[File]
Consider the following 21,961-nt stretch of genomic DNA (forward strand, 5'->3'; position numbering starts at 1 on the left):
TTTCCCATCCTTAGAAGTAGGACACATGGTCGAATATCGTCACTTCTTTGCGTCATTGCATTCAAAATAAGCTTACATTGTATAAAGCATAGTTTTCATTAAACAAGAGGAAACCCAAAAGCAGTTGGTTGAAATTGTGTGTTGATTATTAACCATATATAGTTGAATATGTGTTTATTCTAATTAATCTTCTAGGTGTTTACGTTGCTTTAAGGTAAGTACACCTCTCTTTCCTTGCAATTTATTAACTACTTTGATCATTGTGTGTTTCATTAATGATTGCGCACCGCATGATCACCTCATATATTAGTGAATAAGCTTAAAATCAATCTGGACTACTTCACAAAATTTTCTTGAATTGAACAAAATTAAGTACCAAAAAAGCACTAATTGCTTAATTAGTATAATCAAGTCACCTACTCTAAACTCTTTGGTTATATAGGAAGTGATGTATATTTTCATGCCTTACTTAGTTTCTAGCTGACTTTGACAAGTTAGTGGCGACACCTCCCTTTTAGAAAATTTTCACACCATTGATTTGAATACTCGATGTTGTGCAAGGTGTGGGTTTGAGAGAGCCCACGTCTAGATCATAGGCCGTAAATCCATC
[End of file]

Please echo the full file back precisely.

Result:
Consider the following 21,961-nt stretch of genomic DNA (forward strand, 5'->3'; position numbering starts at 1 on the left):
TTTCCCATCCTTAGAAGTAGGACACATGGTCGAATATCGTCACTTCTTTGCGTCATTGCATTCAAAATAAGCTTACATTGTATAAAGCATAGTTTTCATTAAACAAGAGGAAACCCAAAAGCAGTTGGTTGAAATTGTGTGTTGATTATTAACCATATATAGTTGAATATGTGTTTATTCTAATTAATCTTCTAGGTGTTTACGTTGCTTTAAGGTAAGTACACCTCTCTTTCCTTGCAATTTATTAACTACTTTGATCATTGTGTGTTTCATTAATGATTGCGCACCGCATGATCACCTCATATATTAGTGAATAAGCTTAAAATCAATCTGGACTACTTCACAAAATTTTCTTGAATTGAACAAAATTAAGTACCAAAAAAGCACTAATTGCTTAATTAGTATAATCAAGTCACCTACTCTAAACTCTTTGGTTATATAGGAAGTGATGTATATTTTCATGCCTTACTTAGTTTCTAGCTGACTTTGACAAGTTAGTGGCGACACCTCCCTTTTAGAAAATTTTCACACCATTGATTTGAATACTCGATGTTGTGCAAGGTGTGGGTTTGAGAGAGCCCACGTCTAGATCATAGGCCGTAAATCCATC